Make me understand the way of your precepts, and I will meditate on your wondrous works. My soul melts away for sorrow; strengthen me according to your word!
– Psalm 119:27-28
There are two requests in this segment of verses out of Psalm 119.
- Make me understand the way of your precepts.
- Strengthen me according to your word.
There are two responsibilities the Psalmist assumes:
- I will meditate on your wondrous works.
- He acknowledged His struggle with sorrow.
One of the struggles when we experience loss or suffering of any sort is to withdraw from others and often from God. We are wounded and hurting so we find a place to collect our thoughts, make sense of our experiences and to understand God and what is happening in our life. Suffering is never our desire but somehow God uses it to get our attention and forge something in us that is virtually impossible when life is comfortable.
But the Psalmist first response is to ask God help him understand the way of His precepts. A precept is a command or principle intended as a rule of action. Sometimes God’s commands direct our paths that may not always make sense to us especially when it involves hardship or conflicts. David desires to understand what may be hard to comprehend at the time. Apparently, he was facing circumstances that might raise questions he would desire to ask God. Rather than questioning God’s love or faithfulness, he asks to understand the way of God’s direction.
The second request is to be strengthened by God’s Word. David seems to acknowledge that God’s guidance has, in part, responsible for what he faces but it will be Gods’ Word that will give him the strength to endure the process. He understands that God is his greatest source of strength when facing the challenges of life.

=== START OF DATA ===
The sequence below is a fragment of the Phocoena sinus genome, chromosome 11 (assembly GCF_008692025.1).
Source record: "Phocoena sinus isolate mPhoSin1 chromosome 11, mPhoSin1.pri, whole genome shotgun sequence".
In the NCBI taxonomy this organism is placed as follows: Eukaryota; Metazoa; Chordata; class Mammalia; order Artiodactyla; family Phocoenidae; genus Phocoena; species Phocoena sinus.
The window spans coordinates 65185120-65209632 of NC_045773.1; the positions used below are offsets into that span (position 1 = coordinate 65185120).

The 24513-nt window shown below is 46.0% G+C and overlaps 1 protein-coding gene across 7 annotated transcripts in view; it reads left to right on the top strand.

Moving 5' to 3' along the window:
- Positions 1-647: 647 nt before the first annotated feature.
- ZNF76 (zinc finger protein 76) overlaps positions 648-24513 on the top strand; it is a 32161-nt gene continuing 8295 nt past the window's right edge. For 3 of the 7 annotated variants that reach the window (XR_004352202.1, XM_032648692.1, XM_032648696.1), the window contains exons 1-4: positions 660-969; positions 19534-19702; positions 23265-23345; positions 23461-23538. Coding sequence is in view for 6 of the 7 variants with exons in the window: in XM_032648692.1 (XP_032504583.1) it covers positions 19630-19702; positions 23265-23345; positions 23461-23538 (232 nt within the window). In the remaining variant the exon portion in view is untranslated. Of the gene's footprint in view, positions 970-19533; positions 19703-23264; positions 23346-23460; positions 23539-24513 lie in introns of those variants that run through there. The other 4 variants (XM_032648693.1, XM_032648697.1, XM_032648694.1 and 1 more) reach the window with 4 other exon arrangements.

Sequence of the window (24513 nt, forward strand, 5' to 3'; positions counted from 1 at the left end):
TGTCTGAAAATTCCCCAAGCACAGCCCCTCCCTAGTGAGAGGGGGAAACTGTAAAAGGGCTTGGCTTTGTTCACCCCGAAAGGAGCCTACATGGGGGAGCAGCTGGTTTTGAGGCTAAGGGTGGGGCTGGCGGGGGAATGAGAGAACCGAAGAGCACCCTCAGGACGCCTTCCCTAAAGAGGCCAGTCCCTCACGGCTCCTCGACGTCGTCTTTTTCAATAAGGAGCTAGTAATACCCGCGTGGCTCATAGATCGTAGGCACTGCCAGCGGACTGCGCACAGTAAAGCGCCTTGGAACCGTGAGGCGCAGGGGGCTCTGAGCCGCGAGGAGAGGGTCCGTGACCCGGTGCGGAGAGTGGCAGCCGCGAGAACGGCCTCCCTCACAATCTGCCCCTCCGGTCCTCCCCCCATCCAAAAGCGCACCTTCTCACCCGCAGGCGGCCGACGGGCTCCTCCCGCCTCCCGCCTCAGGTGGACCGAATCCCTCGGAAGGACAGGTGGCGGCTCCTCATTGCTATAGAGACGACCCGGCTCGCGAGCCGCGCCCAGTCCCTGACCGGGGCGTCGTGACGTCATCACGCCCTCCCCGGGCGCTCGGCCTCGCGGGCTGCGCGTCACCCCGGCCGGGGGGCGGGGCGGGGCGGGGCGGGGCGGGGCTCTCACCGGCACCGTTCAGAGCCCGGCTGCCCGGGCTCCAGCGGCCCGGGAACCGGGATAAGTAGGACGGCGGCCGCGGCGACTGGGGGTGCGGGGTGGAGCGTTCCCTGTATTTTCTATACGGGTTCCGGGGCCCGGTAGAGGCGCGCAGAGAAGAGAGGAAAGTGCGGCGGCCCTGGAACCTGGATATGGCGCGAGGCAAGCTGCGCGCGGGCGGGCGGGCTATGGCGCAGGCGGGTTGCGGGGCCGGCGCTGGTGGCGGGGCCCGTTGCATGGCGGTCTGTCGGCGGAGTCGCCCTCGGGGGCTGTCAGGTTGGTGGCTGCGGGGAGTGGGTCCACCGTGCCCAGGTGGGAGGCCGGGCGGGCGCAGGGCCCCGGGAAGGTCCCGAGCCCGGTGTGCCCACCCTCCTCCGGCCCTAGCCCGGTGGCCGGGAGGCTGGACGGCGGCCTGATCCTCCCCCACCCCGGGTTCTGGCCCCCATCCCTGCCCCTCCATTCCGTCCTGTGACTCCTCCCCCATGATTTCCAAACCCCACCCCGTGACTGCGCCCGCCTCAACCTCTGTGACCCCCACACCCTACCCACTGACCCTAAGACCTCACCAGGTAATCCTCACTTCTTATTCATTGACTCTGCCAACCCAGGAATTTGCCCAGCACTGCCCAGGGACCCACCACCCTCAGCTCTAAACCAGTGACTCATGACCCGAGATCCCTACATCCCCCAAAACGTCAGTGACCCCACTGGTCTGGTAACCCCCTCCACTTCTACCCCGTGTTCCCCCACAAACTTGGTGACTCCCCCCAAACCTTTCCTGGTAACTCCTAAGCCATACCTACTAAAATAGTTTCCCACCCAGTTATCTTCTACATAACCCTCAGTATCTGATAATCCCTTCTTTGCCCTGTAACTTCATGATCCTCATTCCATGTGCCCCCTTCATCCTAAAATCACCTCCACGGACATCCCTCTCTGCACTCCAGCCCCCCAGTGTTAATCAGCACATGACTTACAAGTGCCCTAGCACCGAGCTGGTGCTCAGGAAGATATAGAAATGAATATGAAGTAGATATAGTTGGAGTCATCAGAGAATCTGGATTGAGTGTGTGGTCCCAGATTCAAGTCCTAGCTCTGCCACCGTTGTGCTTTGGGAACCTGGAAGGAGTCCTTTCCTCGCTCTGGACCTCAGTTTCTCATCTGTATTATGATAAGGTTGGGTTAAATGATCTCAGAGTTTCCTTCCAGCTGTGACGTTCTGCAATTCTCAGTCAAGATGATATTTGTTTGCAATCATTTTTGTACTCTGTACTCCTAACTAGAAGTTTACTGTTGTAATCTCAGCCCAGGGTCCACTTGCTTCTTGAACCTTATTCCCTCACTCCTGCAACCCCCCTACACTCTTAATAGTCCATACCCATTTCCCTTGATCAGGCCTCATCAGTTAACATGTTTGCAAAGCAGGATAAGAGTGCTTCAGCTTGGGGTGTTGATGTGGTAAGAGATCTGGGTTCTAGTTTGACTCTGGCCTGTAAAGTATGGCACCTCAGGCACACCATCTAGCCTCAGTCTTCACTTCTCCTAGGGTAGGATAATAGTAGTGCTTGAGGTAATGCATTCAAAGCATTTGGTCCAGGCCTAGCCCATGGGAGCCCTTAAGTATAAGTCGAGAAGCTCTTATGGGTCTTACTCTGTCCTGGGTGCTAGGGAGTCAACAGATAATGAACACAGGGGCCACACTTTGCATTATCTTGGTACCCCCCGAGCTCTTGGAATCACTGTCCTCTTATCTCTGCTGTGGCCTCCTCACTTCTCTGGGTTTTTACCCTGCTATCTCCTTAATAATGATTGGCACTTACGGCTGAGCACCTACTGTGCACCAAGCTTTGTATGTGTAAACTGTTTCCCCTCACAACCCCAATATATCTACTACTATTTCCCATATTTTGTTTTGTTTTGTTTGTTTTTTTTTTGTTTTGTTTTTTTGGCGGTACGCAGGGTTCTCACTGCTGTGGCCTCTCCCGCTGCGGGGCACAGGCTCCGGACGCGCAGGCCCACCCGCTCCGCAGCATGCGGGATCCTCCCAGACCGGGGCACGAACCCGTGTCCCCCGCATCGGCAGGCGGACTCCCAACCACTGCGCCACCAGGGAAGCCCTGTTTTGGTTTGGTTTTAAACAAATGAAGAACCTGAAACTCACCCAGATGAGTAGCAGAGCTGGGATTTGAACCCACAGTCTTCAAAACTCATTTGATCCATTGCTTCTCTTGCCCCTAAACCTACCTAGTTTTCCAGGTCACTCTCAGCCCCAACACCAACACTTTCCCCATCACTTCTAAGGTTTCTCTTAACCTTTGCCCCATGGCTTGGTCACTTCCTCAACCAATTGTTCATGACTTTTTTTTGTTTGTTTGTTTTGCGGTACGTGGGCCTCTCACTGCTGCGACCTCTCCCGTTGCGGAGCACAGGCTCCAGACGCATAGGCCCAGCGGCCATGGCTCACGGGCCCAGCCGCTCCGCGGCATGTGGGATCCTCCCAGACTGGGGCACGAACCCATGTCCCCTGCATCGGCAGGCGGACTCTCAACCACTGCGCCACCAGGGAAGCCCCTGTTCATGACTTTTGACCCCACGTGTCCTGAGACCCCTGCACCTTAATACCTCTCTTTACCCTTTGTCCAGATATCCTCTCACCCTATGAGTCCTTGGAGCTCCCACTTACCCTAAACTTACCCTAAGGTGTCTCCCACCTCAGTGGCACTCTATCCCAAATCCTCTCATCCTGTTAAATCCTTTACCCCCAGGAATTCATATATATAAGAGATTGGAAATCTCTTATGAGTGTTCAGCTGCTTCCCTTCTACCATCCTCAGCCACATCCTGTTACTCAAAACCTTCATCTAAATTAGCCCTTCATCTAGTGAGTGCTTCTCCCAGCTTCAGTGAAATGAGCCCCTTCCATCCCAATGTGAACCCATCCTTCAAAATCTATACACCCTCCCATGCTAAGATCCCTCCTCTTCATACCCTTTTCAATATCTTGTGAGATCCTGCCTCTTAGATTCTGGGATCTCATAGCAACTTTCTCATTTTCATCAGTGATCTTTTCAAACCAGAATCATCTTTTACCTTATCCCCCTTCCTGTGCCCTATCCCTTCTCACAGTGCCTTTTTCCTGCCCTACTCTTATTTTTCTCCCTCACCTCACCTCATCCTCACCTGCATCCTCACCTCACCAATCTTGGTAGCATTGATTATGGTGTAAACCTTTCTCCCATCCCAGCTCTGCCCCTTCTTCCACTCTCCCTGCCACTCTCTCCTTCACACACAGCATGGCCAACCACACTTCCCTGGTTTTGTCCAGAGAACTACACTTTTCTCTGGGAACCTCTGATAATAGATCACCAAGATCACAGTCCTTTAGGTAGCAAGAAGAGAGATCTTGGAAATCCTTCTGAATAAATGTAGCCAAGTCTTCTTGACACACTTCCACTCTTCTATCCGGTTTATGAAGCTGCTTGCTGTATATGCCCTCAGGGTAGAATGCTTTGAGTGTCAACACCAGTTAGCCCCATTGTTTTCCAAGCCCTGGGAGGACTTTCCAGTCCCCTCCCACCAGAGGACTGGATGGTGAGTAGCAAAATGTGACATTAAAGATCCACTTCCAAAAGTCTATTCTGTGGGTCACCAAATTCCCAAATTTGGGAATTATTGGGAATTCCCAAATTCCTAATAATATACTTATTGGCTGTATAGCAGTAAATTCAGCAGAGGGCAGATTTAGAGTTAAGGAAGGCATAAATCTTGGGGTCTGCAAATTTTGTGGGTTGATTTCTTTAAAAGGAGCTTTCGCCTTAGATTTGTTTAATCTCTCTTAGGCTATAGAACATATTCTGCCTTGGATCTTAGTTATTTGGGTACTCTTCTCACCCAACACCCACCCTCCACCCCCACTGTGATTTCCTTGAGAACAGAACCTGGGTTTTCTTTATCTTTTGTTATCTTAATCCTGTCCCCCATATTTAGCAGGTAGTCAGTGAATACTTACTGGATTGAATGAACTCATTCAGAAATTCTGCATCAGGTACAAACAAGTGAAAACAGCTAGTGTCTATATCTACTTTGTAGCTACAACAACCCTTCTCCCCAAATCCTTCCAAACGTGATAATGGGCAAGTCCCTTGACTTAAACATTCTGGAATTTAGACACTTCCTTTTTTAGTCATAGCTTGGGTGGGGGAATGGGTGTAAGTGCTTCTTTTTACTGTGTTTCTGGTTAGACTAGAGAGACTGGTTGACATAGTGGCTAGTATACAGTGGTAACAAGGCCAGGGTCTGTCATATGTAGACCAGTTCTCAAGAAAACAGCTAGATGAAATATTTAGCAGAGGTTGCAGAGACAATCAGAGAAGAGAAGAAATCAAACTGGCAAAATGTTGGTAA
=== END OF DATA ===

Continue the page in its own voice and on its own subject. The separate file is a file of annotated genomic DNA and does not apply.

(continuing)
Thirdly, David commits to seek God and meditate on His works. Some of God’s works are like magnificent sunsets where you step back, pause and marvel at the beauty of his handiwork. Other times, His works are baffling to our finite mind but we have a sense of being amazed that the ingenuity and genius of those things that go beyond our ability to comprehend. Other times His works are very confusing and difficult to grasp His intent or purpose. But all in all, David does not get angry with God, He does not resent or blame God, nor does He reject God because of things he does not understand. He meditates, he contemplates, and he seeks God and waits.
Fourthly, he willingly admits his struggle with his sorrow. For private individuals, for men in particular and those who are introverts we normally do not admit or acknowledge our inner struggles to others. We know they are there but we often have a hard time admitting that, “our soul melts away for sorrow” even to ourselves. It comes across as weakness, lack of faith, or not facing the challenge like a man. I am convinced that part of understanding God’s ways, and meditating on His word also demands acknowledging our internal struggle with our circumstances and (possibly) with God. Having questions for God is different than questioning God.
Life is complicated and never simple. We live in a broken world that rarely promises we get through life without some challenges and difficult moments. We can hide from God, or blame God or seek His wisdom to understand and meditate on His Word so that we might find strength and help in our time of need.
Pastor Brad Little